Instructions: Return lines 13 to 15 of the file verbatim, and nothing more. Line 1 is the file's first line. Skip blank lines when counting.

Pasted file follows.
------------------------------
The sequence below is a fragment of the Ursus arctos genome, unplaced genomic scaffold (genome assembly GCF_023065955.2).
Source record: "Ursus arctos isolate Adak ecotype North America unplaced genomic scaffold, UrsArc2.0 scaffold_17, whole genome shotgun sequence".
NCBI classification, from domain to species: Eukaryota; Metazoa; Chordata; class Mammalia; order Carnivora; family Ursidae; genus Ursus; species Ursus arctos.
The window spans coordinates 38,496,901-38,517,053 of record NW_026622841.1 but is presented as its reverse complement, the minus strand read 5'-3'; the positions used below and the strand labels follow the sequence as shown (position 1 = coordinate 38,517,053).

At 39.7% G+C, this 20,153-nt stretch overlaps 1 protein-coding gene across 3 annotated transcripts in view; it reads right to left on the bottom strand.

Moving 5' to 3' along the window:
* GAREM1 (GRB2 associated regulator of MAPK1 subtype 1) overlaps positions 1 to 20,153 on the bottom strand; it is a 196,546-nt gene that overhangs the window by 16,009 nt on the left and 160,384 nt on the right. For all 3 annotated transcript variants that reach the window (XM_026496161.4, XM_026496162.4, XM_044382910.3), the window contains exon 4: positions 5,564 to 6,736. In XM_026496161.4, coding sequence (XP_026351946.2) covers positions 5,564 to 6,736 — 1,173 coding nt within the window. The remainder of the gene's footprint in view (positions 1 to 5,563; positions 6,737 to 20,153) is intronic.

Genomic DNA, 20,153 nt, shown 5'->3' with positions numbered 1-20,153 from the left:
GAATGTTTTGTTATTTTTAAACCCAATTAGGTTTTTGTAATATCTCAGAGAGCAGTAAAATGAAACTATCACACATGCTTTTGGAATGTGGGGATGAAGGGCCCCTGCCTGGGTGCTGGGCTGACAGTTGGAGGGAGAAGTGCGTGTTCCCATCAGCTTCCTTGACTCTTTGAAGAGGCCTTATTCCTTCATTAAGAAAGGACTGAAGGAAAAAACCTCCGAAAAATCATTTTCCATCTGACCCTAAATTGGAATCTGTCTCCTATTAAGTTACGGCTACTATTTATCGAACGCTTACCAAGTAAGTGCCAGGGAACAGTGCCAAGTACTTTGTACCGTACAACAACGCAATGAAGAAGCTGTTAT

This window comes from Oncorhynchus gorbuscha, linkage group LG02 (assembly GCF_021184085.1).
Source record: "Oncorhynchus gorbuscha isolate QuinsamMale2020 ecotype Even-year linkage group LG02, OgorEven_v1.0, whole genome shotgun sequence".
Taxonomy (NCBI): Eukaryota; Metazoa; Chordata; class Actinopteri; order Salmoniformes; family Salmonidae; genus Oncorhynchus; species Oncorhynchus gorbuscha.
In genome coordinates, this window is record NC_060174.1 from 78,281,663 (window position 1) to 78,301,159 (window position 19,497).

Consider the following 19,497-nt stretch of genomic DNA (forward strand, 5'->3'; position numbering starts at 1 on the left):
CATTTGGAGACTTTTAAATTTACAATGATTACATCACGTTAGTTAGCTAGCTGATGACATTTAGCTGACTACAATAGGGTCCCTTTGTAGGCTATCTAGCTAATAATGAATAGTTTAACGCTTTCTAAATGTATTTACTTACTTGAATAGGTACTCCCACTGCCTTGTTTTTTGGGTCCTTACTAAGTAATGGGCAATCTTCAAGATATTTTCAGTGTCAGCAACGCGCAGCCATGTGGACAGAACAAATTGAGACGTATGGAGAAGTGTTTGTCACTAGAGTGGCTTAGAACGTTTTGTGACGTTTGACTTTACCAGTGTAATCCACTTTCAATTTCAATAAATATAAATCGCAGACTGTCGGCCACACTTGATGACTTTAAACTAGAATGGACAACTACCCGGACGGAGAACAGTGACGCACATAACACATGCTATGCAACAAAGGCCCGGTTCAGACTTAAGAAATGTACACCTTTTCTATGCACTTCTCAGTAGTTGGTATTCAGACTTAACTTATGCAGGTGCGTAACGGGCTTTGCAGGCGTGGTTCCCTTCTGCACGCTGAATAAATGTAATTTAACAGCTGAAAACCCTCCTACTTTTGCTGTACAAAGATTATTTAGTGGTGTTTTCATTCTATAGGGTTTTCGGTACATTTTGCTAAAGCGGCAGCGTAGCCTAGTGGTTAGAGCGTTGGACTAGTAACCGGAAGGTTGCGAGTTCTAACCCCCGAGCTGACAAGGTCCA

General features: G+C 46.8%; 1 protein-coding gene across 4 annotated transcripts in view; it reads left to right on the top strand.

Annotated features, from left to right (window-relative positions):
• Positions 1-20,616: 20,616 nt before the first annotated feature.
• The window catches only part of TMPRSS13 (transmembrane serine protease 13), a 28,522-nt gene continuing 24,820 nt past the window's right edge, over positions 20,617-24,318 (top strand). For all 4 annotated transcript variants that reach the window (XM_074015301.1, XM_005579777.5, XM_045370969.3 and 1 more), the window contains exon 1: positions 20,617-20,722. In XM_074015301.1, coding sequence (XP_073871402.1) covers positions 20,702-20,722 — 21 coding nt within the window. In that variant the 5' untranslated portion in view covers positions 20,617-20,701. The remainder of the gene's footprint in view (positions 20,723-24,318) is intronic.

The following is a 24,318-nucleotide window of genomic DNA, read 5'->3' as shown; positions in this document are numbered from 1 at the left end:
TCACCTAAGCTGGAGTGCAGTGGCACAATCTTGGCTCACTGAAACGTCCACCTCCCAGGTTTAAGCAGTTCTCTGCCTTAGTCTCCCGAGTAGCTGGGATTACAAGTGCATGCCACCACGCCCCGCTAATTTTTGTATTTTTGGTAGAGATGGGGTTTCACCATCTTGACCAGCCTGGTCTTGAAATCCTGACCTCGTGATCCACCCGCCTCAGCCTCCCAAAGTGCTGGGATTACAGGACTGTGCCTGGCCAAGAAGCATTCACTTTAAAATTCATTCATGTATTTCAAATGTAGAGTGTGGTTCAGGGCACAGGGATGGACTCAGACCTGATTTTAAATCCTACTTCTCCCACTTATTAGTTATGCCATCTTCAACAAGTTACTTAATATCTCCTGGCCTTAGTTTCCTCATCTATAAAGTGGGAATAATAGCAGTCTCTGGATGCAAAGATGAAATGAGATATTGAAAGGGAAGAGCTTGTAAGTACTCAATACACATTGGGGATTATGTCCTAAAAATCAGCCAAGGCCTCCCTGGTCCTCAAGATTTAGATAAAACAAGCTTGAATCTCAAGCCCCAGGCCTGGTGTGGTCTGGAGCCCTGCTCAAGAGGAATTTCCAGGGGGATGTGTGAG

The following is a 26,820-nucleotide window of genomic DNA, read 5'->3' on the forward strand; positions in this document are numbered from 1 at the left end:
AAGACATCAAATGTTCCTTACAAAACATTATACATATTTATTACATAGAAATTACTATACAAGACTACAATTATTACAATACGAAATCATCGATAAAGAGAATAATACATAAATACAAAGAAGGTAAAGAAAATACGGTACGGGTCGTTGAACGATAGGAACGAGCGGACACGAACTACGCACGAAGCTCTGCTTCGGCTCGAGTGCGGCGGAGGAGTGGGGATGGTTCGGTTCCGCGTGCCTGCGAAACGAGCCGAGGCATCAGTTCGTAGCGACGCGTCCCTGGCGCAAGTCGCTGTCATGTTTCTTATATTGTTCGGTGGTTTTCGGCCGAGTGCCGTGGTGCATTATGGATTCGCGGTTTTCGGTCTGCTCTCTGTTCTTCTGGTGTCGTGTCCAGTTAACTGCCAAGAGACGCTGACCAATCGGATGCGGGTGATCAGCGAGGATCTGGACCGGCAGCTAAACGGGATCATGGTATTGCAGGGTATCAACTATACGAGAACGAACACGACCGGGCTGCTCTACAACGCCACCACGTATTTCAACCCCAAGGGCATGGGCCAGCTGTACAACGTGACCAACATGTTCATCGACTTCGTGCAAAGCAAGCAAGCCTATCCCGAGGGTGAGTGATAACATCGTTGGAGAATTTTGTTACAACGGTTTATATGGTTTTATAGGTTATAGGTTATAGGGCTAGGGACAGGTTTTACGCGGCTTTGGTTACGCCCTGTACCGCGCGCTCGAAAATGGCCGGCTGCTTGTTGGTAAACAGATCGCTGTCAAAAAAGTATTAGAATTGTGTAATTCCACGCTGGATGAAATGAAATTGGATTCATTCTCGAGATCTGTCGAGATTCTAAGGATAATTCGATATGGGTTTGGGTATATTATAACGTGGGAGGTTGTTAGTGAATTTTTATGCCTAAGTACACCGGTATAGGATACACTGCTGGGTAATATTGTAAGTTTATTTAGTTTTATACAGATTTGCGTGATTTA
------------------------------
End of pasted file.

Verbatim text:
In genome coordinates, this window is record NC_060174.1 from 78,281,663 (window position 1) to 78,301,159 (window position 19,497).

Consider the following 19,497-nt stretch of genomic DNA (forward strand, 5'->3'; position numbering starts at 1 on the left):
CATTTGGAGACTTTTAAATTTACAATGATTACATCACGTTAGTTAGCTAGCTGATGACATTTAGCTGACTACAATAGGGTCCCTTTGTAGGCTATCTAGCTAATAATGAATAGTTTAACGCTTTCTAAATGTATTTACTTACTTGAATAGGTACTCCCACTGCCTTGTTTTTTGGGTCCTTACTAAGTAATGGGCAATCTTCAAGATATTTTCAGTGTCAGCAACGCGCAGCCATGTGGACAGAACAAATTGAGACGTATGGAGAAGTGTTTGTCACTAGAGTGGCTTAGAACGTTTTGTGACGTTTGACTTTACCAGTGTAATCCACTTTCAATTTCAATAAATATAAATCGCAGACTGTCGGCCACACTTGATGACTTTAAACTAGAATGGACAACTACCCGGACGGAGAACAGTGACGCACATAACACATGCTATGCAACAAAGGCCCGGTTCAGACTTAAGAAATGTACACCTTTTCTATGCACTTCTCAGTAGTTGGTATTCAGACTTAACTTATGCAGGTGCGTAACGGGCTTTGCAGGCGTGGTTCCCTTCTGCACGCTGAATAAATGTAATTTAACAGCTGAAAACCCTCCTACTTTTGCTGTACAAAGATTATTTAGTGGTGTTTTCATTCTATAGGGTTTTCGGTACATTTTGCTAAAGCGGCAGCGTAGCCTAGTGGTTAGAGCGTTGGACTAGTAACCGGAAGGTTGCGAGTTCTAACCCCCGAGCTGACAAGGTCCA